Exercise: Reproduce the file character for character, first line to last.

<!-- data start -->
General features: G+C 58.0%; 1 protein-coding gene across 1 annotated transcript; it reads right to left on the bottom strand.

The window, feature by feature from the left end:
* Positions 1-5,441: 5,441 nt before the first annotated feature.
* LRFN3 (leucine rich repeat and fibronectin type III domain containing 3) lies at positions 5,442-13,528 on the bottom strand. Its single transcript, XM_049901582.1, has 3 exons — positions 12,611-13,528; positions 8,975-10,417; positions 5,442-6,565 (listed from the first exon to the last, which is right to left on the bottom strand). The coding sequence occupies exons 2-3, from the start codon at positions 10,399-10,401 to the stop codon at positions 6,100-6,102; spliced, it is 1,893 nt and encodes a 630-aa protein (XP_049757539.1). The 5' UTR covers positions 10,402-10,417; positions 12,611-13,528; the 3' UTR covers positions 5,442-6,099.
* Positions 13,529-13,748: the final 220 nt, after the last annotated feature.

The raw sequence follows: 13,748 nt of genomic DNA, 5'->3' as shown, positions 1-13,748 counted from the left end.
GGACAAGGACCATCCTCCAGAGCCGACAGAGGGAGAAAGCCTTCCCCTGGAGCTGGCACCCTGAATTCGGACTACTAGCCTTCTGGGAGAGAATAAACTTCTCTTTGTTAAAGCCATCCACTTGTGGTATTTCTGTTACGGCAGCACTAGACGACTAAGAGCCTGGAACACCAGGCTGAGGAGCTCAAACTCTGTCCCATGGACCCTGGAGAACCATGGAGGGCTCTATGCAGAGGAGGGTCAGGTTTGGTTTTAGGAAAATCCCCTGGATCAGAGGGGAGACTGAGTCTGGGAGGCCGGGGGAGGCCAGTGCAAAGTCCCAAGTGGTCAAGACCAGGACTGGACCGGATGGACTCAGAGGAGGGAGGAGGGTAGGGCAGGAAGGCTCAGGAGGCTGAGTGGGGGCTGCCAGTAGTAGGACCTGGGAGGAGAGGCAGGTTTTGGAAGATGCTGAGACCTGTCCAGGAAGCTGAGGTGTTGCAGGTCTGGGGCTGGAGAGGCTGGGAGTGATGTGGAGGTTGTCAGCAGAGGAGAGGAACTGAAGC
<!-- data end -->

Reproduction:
General features: G+C 58.0%; 1 protein-coding gene across 1 annotated transcript; it reads right to left on the bottom strand.

The window, feature by feature from the left end:
* Positions 1-5,441: 5,441 nt before the first annotated feature.
* LRFN3 (leucine rich repeat and fibronectin type III domain containing 3) lies at positions 5,442-13,528 on the bottom strand. Its single transcript, XM_049901582.1, has 3 exons — positions 12,611-13,528; positions 8,975-10,417; positions 5,442-6,565 (listed from the first exon to the last, which is right to left on the bottom strand). The coding sequence occupies exons 2-3, from the start codon at positions 10,399-10,401 to the stop codon at positions 6,100-6,102; spliced, it is 1,893 nt and encodes a 630-aa protein (XP_049757539.1). The 5' UTR covers positions 10,402-10,417; positions 12,611-13,528; the 3' UTR covers positions 5,442-6,099.
* Positions 13,529-13,748: the final 220 nt, after the last annotated feature.

The raw sequence follows: 13,748 nt of genomic DNA, 5'->3' as shown, positions 1-13,748 counted from the left end.
GGACAAGGACCATCCTCCAGAGCCGACAGAGGGAGAAAGCCTTCCCCTGGAGCTGGCACCCTGAATTCGGACTACTAGCCTTCTGGGAGAGAATAAACTTCTCTTTGTTAAAGCCATCCACTTGTGGTATTTCTGTTACGGCAGCACTAGACGACTAAGAGCCTGGAACACCAGGCTGAGGAGCTCAAACTCTGTCCCATGGACCCTGGAGAACCATGGAGGGCTCTATGCAGAGGAGGGTCAGGTTTGGTTTTAGGAAAATCCCCTGGATCAGAGGGGAGACTGAGTCTGGGAGGCCGGGGGAGGCCAGTGCAAAGTCCCAAGTGGTCAAGACCAGGACTGGACCGGATGGACTCAGAGGAGGGAGGAGGGTAGGGCAGGAAGGCTCAGGAGGCTGAGTGGGGGCTGCCAGTAGTAGGACCTGGGAGGAGAGGCAGGTTTTGGAAGATGCTGAGACCTGTCCAGGAAGCTGAGGTGTTGCAGGTCTGGGGCTGGAGAGGCTGGGAGTGATGTGGAGGTTGTCAGCAGAGGAGAGGAACTGAAGC